Conference is like a family reunion because you get to see people you hadn’t seen since the last “reunion”, and are excited to see them and are thrilled they remember you. My schedule this year has prevented me from attending my local chapter meetings, so I was very excited to see people from my chapter. It’s like we’d just seen each other.
Another plus to attending conference this year is meeting up with old friends. I was stoked about getting to see my friend Kitty Bucholtz and her husband, John [who now live in Sweden]. Although we’re accountability partners, along with Elena Dillon and DeAnna Cameron, and talk once a week, we hadn’t physically seen each other in a couple of years. We got to catch up in person which we both needed. Yeah!
Another favorite thing about conference was getting to talk to Mark Dawson. I’ve taken his courses but had some questions I really wanted answered. I was delighted to get honest feedback from him. I also enjoyed my last session of the conference on audio books. I left that session armed and ready to tackle a new option in my writing career.
The most unexpected treat from conference was my three roommates: Christina, Joyce and Janine. I have never attended a conference where I had one roommate, let alone three. I have to be honest, I had college roommate horror flashbacks, but rooming with these three was so fun.
These ladies graciously allowed me to stay with them and I had a great time. We shared stories, mini brainstormed and laughed past midnight. Having a roommate[s] allowed me to experience conference in a different way. Because of my roommate Christina, I attended a fireside write-in at Sabrina Sol’s room. I only wrote about thirty words, because we were having so much fun chatting, but I did get some insight into a character I’m writing.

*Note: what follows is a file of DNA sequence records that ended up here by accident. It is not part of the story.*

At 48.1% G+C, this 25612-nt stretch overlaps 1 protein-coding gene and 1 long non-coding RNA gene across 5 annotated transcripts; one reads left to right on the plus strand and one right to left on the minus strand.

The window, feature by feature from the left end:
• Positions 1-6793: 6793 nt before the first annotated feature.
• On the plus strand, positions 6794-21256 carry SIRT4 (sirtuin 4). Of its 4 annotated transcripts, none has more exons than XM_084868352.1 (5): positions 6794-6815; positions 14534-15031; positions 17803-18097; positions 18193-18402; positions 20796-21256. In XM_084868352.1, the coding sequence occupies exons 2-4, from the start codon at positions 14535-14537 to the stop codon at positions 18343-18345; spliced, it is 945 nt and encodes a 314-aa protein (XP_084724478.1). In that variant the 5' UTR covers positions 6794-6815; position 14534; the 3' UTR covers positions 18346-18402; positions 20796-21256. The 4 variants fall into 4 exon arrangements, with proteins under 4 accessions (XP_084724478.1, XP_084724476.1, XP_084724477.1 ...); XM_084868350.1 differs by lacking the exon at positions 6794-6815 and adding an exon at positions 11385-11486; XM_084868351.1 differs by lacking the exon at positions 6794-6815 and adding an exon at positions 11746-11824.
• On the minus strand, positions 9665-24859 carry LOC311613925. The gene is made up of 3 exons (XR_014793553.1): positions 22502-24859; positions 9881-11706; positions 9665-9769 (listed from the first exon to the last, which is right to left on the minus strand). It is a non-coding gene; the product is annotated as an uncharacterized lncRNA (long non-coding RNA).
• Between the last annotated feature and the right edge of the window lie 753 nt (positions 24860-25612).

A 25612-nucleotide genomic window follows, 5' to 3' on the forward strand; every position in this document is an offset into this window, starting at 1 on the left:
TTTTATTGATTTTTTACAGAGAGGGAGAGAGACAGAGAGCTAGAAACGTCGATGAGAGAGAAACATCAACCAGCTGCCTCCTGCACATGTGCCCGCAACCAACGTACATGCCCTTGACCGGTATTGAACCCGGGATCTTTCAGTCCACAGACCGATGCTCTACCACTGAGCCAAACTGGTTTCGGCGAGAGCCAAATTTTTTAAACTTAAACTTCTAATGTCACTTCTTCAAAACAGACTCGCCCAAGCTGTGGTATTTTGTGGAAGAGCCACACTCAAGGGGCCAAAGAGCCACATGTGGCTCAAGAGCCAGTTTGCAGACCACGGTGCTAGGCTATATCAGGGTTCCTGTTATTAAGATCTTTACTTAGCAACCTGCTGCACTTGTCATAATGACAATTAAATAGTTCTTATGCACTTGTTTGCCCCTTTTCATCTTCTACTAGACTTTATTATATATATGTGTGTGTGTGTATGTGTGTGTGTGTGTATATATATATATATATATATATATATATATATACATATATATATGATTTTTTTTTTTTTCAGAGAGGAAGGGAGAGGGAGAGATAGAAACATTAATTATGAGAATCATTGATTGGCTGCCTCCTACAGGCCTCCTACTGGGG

The other highlight of my conference was an impromptu plotting session on Friday. I know those last two words don’t really go together. However, if you ask the ladies [Christina, Sabrina and Alexis] at Friday night’s write-in about the “Ginger shape shifting unicorn hero”, they’d say, you can’t leave conference without a good late night write-in. SMILE. Every time I see a unicorn or a red-head man, I’m reminded of the story. We’ve really got to write that story.
My last-minute decision to attend RWA2018 was more exciting than I had imagined. Shout out to the LARA ladies, my second chapter home.
Here’s a little RWA2018 trivia. How much do 54 books weigh? The answer…31.5 pounds. Thank you Southwest for two free bags and the other six books I put in my carry-on. Next year, it’ll be a toss-up between which will weigh more, the books or all of my NYC purchases.
I’ve attended many RWA National Conferences over the years–but not the most recent one.
There were several reasons I didn’t get to Orlando this year. Did I miss it? Sure. Even so, I got to follow friends on social media sites and see who won awards and learn who I could have seen there had I attended. Some of those were fellow OCC members, whom I’ve been missing since I haven’t been able to attend local chapter meetings lately, either.
So now, here I am, blogging about something I didn’t see. And I know I couldn’t possibly learn about it all by checking out friends’ Facebook posts or even talking to or emailing friends who attended. What would I like to do about it?
I’m asking here for anyone who attended who reads this to tell me: What did I miss? What was your favorite thing about this year’s RWA National Conference?
And those of you who also missed it–have you ever gone to one of the RWA Nationals? Why did you choose to go that year, or others, but not this one? Do you attend your local chapter meetings? Other romance writing conferences? Writing conferences for other genres?
Okay, enough questions–maybe. Next year’s RWA National will be in Denver. Will I be there? Too early to tell, but I hope so!
It's 1924 and Daisy Gumm bands with friends to help Lily Bannister, whose abusive husband nearly killed her.More info →
Barkery owner Carrie Kennersly is leashed with a tale of two culprits.More info →
Celebrate all year long through Romancing the PagesMore info →